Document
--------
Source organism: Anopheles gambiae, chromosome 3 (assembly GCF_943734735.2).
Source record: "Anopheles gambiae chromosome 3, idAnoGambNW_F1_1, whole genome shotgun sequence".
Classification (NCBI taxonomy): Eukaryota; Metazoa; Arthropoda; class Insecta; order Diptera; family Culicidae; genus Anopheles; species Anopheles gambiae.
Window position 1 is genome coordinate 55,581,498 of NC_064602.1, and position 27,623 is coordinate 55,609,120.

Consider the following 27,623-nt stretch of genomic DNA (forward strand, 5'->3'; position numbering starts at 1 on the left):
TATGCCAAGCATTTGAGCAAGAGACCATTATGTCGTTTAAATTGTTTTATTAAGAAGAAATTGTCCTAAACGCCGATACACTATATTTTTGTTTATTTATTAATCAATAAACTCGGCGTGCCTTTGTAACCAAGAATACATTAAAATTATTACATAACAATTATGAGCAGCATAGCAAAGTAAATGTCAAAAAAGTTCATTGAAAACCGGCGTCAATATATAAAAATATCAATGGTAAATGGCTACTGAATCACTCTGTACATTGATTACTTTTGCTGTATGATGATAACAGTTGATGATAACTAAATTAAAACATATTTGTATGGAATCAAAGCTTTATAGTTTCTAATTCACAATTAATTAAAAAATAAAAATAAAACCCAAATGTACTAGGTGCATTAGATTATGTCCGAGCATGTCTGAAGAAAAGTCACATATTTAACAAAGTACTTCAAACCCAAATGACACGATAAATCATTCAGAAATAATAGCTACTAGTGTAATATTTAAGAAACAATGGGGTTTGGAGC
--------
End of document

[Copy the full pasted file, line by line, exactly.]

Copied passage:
Source organism: Anopheles gambiae, chromosome 3 (assembly GCF_943734735.2).
Source record: "Anopheles gambiae chromosome 3, idAnoGambNW_F1_1, whole genome shotgun sequence".
Classification (NCBI taxonomy): Eukaryota; Metazoa; Arthropoda; class Insecta; order Diptera; family Culicidae; genus Anopheles; species Anopheles gambiae.
Window position 1 is genome coordinate 55,581,498 of NC_064602.1, and position 27,623 is coordinate 55,609,120.

Consider the following 27,623-nt stretch of genomic DNA (forward strand, 5'->3'; position numbering starts at 1 on the left):
TATGCCAAGCATTTGAGCAAGAGACCATTATGTCGTTTAAATTGTTTTATTAAGAAGAAATTGTCCTAAACGCCGATACACTATATTTTTGTTTATTTATTAATCAATAAACTCGGCGTGCCTTTGTAACCAAGAATACATTAAAATTATTACATAACAATTATGAGCAGCATAGCAAAGTAAATGTCAAAAAAGTTCATTGAAAACCGGCGTCAATATATAAAAATATCAATGGTAAATGGCTACTGAATCACTCTGTACATTGATTACTTTTGCTGTATGATGATAACAGTTGATGATAACTAAATTAAAACATATTTGTATGGAATCAAAGCTTTATAGTTTCTAATTCACAATTAATTAAAAAATAAAAATAAAACCCAAATGTACTAGGTGCATTAGATTATGTCCGAGCATGTCTGAAGAAAAGTCACATATTTAACAAAGTACTTCAAACCCAAATGACACGATAAATCATTCAGAAATAATAGCTACTAGTGTAATATTTAAGAAACAATGGGGTTTGGAGC